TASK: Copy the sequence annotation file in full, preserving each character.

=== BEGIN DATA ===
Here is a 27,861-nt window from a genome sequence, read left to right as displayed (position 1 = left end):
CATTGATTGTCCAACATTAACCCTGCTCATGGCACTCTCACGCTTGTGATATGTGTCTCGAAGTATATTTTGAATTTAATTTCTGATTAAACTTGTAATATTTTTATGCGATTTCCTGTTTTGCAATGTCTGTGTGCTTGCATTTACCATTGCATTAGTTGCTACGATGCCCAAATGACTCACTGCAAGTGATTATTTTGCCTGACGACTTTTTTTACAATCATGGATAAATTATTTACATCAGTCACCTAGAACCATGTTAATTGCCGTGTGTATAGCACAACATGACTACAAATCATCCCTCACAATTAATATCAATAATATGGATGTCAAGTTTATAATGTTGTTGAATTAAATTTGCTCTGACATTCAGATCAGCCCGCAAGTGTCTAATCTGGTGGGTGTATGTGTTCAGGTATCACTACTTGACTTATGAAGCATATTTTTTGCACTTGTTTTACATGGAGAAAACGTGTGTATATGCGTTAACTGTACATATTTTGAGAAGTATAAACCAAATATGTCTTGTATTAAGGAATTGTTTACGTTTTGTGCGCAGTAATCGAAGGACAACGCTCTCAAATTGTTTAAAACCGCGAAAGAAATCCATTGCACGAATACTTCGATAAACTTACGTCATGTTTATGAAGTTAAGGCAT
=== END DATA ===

Here is a 27,861-nt window from a genome sequence, read left to right as displayed (position 1 = left end):
CATTGATTGTCCAACATTAACCCTGCTCATGGCACTCTCACGCTTGTGATATGTGTCTCGAAGTATATTTTGAATTTAATTTCTGATTAAACTTGTAATATTTTTATGCGATTTCCTGTTTTGCAATGTCTGTGTGCTTGCATTTACCATTGCATTAGTTGCTACGATGCCCAAATGACTCACTGCAAGTGATTATTTTGCCTGACGACTTTTTTTACAATCATGGATAAATTATTTACATCAGTCACCTAGAACCATGTTAATTGCCGTGTGTATAGCACAACATGACTACAAATCATCCCTCACAATTAATATCAATAATATGGATGTCAAGTTTATAATGTTGTTGAATTAAATTTGCTCTGACATTCAGATCAGCCCGCAAGTGTCTAATCTGGTGGGTGTATGTGTTCAGGTATCACTACTTGACTTATGAAGCATATTTTTTGCACTTGTTTTACATGGAGAAAACGTGTGTATATGCGTTAACTGTACATATTTTGAGAAGTATAAACCAAATATGTCTTGTATTAAGGAATTGTTTACGTTTTGTGCGCAGTAATCGAAGGACAACGCTCTCAAATTGTTTAAAACCGCGAAAGAAATCCATTGCACGAATACTTCGATAAACTTACGTCATGTTTATGAAGTTAAGGCAT